The brazen attitude of the January 6th select committee is purposeful, there is no doubt about that, and their latest string of actions is acting as a warning to those who would attempt to slow-walk their cooperation with the group.
You see, the committee has but a year or so to complete their work, before the Republicans’ red wave comes crashing down on their heads in the 2022 midterms. If Congress goes conservative, the committee is kaput, essentially, and so the desperate nature of their work is turning to outright flailing at the moment.
You can smell the stench of fear through their actions, and this week was no exception.
Mark Meadows’s cooperation with the House select committee investigating the Jan. 6 Capitol insurrection appears to be over as quickly as it started.
Just one week after the committee announced it had reached an agreement with Donald Trump’s former chief of staff to produce records and appear for an initial deposition, Fox News reported Tuesday morning that Meadows and his attorney were planning to notify lawmakers on the House panel that they could not reach an understanding on how to work together.
And then came the desperate plot…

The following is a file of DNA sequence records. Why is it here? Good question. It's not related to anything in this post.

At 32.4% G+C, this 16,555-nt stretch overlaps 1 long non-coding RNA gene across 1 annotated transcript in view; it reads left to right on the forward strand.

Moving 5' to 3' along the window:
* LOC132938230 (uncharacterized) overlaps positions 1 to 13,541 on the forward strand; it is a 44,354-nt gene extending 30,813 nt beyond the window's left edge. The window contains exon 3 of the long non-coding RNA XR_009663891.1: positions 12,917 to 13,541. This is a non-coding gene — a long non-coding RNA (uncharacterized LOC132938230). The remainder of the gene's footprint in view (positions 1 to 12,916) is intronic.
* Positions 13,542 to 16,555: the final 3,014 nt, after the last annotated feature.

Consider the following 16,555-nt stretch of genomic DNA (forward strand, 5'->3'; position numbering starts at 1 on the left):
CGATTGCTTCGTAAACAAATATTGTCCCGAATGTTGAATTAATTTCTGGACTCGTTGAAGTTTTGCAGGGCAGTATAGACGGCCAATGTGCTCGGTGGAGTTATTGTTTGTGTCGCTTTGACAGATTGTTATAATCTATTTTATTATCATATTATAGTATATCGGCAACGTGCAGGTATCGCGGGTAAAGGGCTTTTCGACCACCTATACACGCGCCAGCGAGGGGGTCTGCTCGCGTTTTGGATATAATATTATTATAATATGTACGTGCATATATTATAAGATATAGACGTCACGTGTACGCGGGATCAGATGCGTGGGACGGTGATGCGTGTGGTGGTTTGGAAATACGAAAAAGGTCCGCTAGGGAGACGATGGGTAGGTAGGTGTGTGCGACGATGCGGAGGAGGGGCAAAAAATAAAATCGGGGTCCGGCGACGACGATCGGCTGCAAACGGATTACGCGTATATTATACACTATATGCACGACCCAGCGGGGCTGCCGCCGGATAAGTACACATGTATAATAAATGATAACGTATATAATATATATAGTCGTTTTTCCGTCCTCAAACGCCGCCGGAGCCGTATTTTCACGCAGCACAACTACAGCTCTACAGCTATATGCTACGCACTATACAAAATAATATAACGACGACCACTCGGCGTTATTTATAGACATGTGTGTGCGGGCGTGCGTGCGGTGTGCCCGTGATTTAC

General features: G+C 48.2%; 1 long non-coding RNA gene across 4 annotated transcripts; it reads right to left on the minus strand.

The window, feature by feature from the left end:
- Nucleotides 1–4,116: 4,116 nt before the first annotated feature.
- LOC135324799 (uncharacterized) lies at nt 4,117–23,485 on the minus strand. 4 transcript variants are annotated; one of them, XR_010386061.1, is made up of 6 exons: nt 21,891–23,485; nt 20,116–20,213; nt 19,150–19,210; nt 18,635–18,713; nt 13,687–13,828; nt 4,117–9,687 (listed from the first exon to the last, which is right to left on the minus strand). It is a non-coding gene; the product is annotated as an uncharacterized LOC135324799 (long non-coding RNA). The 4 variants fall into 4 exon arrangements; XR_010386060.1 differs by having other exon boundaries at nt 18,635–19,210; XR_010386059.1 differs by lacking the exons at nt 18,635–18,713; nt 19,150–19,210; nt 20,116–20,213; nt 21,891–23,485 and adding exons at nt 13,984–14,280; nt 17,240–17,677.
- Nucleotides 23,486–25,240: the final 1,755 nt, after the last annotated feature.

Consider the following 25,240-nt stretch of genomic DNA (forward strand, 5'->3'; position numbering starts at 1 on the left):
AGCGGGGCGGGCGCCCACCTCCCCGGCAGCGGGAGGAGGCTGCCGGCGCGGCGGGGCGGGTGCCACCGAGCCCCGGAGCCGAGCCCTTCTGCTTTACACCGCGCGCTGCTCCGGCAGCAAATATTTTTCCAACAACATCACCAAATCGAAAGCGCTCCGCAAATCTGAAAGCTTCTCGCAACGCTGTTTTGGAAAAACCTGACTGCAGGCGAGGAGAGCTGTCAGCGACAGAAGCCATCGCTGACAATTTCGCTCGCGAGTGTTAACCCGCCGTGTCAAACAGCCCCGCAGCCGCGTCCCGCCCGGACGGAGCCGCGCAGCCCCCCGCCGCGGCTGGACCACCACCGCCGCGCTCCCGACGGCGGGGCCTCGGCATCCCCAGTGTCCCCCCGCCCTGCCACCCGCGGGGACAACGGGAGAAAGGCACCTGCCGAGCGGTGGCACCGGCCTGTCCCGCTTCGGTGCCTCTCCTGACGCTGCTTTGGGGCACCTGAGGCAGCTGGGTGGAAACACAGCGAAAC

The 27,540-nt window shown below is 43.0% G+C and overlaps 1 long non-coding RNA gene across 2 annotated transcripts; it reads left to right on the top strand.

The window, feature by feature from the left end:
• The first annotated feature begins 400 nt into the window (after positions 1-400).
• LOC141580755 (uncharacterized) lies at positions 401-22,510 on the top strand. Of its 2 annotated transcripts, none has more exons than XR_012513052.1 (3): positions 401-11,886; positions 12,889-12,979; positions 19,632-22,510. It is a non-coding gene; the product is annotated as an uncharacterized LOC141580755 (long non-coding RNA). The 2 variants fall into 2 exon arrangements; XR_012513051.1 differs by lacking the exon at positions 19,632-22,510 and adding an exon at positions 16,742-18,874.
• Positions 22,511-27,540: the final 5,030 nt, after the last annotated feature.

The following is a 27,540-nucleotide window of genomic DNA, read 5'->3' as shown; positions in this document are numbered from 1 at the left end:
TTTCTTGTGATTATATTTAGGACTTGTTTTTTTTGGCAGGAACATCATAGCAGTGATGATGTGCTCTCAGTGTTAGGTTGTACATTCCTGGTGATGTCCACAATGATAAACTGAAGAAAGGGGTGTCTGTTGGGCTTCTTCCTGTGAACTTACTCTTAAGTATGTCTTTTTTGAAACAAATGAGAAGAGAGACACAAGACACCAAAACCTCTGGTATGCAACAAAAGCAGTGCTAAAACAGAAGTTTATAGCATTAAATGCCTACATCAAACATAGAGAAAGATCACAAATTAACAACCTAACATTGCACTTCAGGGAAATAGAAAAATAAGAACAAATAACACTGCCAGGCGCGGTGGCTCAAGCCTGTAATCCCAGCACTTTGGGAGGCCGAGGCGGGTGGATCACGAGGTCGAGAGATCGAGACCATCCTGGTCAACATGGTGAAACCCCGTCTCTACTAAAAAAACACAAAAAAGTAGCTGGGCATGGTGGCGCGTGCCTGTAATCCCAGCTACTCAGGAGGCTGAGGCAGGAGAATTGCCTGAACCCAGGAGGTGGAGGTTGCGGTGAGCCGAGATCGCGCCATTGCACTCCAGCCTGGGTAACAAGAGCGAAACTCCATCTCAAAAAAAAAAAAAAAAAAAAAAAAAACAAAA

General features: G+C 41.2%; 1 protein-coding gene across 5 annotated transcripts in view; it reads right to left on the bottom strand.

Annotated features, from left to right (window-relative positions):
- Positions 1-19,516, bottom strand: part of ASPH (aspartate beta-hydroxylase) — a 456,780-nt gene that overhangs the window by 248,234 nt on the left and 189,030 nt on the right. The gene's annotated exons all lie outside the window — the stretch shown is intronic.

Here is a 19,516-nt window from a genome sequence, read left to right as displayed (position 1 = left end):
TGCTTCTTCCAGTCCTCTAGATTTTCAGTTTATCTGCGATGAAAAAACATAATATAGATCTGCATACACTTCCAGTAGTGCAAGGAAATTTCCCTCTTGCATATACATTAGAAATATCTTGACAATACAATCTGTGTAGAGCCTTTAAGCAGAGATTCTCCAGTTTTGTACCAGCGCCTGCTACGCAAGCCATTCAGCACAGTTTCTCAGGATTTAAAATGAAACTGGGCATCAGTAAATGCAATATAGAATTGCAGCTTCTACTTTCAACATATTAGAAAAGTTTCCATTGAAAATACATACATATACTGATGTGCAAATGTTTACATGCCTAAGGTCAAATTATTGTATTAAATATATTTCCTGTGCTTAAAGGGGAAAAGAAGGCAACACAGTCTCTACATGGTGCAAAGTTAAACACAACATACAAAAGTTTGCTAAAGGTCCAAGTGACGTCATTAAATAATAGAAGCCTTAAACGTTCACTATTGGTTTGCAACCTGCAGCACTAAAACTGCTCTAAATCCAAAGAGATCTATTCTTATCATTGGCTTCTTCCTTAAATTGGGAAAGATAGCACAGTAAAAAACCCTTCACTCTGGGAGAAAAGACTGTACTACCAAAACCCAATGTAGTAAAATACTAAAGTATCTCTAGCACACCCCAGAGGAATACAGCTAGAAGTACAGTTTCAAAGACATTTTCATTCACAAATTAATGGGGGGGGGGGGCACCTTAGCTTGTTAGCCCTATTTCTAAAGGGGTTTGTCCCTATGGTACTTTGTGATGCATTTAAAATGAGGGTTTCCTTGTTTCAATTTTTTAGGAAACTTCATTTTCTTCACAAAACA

Meadows was scheduled to appear before the select committee on Wednesday. In a statement issued Tuesday afternoon, committee Chairman Bennie Thompson, D-Miss., and Vice Chair Liz Cheney, R-Wyo., warned that they will go forward with the deposition as planned.
“If indeed Mr. Meadows refuses to appear, the Select Committee will be left no choice but to advance contempt proceedings and recommend that the body in which Mr. Meadows once served refer him for criminal prosecution,” they said.
“Even as we litigate privilege issues, the Select Committee has numerous questions for Mr. Meadows about records he has turned over to the Committee with no claim of privilege, which include real-time communications with many individuals as the events of January 6th unfolded,” read the statement from Thompson and Cheney. “We also need to hear from him about voluminous official records stored in his personal phone and email accounts, which were required to be turned over to the National Archives in accordance with the Presidential Records Act.”
The committee has already held former Trump adviser Steve Bannon in contempt, with a trial on that charge expected in July of next year.